31 – 40 Some impairment in reality testing or communication (e.g., speech is at times illogical, obscure, or irrelevant) OR major impairment in several areas, such as work or school, family relations, judgment, thinking, or mood (e.g., depressed adult avoids friends, neglects family, and is unable to work; child frequently beats up younger children, is defiant at home, and is failing at school).
21 – 30 Behavior is considerably influenced by delusions or hallucinations OR serious impairment, in communication or judgment (e.g., sometimes incoherent, acts grossly inappropriately, suicidal preoccupation) OR inability to function in almost all areas (e.g., stays in bed all day, no job, home, or friends)
 11 – 20 Some danger of hurting self or others (e.g., suicide attempts without clear expectation of death; frequently violent; manic excitement) OR occasionally fails to maintain minimal personal hygiene (e.g., smears feces) OR gross impairment in communication (e.g., largely incoherent or mute).
1 – 10 Persistent danger of severely hurting self or others (e.g., recurrent violence) OR persistent inability to maintain minimal personal hygiene OR serious suicidal act with clear expectation of death.
0 Inadequate information
The ability of King County to improve the functioning of its mental health clients has been in steady decline.  Functioning was assessed using this 100-point Global Assessment of Functioning (GAF) scale.
Washington State Institute for Public Policy has stated that individual change in the GAF “would need to be in the 9 to 15 point range to be considered reliable,”* King County’s clients were considered improved if their year-end scores were one point higher than their beginning scores.**  Data from 2008 shows only a quarter of King County clients met this low standard.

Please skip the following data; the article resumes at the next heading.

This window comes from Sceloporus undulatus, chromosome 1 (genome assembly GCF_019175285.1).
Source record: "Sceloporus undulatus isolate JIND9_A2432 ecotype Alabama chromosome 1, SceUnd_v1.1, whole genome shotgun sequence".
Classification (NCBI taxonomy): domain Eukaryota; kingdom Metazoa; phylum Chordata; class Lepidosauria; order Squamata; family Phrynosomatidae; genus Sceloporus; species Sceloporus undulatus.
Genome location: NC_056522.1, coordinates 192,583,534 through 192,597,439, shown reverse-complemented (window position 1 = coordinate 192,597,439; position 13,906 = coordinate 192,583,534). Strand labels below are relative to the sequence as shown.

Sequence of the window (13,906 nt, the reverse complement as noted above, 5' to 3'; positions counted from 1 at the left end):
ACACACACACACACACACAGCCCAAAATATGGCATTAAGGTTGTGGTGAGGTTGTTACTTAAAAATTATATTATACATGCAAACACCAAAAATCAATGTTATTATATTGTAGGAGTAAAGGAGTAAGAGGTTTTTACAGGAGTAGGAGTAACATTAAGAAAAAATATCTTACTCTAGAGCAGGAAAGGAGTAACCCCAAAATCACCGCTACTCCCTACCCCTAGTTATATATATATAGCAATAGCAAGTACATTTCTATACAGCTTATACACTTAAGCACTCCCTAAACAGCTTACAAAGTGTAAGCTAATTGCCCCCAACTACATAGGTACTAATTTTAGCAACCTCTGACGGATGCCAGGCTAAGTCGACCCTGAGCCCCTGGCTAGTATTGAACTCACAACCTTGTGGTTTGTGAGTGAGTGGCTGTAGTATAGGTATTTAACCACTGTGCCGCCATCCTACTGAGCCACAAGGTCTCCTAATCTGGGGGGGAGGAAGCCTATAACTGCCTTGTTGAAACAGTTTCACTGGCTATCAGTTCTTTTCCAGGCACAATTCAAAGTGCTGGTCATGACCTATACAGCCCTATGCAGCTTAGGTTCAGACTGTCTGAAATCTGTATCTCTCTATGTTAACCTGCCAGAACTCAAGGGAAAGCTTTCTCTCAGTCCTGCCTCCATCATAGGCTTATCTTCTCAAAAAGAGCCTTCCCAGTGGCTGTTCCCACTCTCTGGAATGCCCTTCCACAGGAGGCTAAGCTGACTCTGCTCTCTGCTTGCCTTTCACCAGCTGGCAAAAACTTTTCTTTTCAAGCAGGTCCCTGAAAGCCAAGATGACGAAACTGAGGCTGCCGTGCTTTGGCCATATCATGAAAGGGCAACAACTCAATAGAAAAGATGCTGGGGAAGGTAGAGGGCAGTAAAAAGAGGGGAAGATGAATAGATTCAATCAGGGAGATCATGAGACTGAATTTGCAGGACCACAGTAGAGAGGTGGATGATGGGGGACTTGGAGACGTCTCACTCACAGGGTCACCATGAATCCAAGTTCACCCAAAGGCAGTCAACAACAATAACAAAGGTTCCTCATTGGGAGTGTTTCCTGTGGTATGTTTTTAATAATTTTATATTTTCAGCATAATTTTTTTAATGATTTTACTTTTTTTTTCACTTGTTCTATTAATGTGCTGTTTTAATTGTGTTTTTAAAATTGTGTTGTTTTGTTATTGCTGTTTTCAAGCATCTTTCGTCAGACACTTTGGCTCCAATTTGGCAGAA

Note: The functioning measure was eliminated after the first quarter of 2008 so you can no longer track outcomes in this way.
KC ReportCards2RA

King County – Level of functioning further defined

This graph table shows you the GAF score, the where the clients are on this scale the the average change they experienced.

KC GAF scoresR2

KING COUNTY DEPARTMENT OF COMMUNITY AND HUMAN SERVICES

Mental Health, Chemical Abuse and Dependency Services Division
King County Ordinance #13974
Second Annual Report: Recovery Model  
BACKGROUND

The Metropolitan King County Council passed Ordinance #13974 on October 16, 2000. This ordinance is designed to promote recovery as an achievable outcome for adult consumers of the publicly funded mental health system in King County. The ordinance recognized that recovery is both a treatment philosophy and a process characterized by consumers moving toward participation in age-appropriate roles, including living independently, working, and having less dependence on the mental health system.
The ordinance required the Mental Health, Chemical Abuse and Dependency Services Division (MHCADSD) to submit:

A report in April 2001 that described steps the Division would take in redirecting the system toward recovery outcomes    A written annual report to the Council that describes the performance of the mental health system toward achieving recovery outcomes, with calendar year 2001 as the evaluation baseline period.

This report addresses the second requirement.

“Ordinance # 12974 specifically required information about individuals who completed a benefit during the previous calendar year.”

Question 3 asks: By “recovery category”, how many consumers progressed, regressed, or remained unchanged.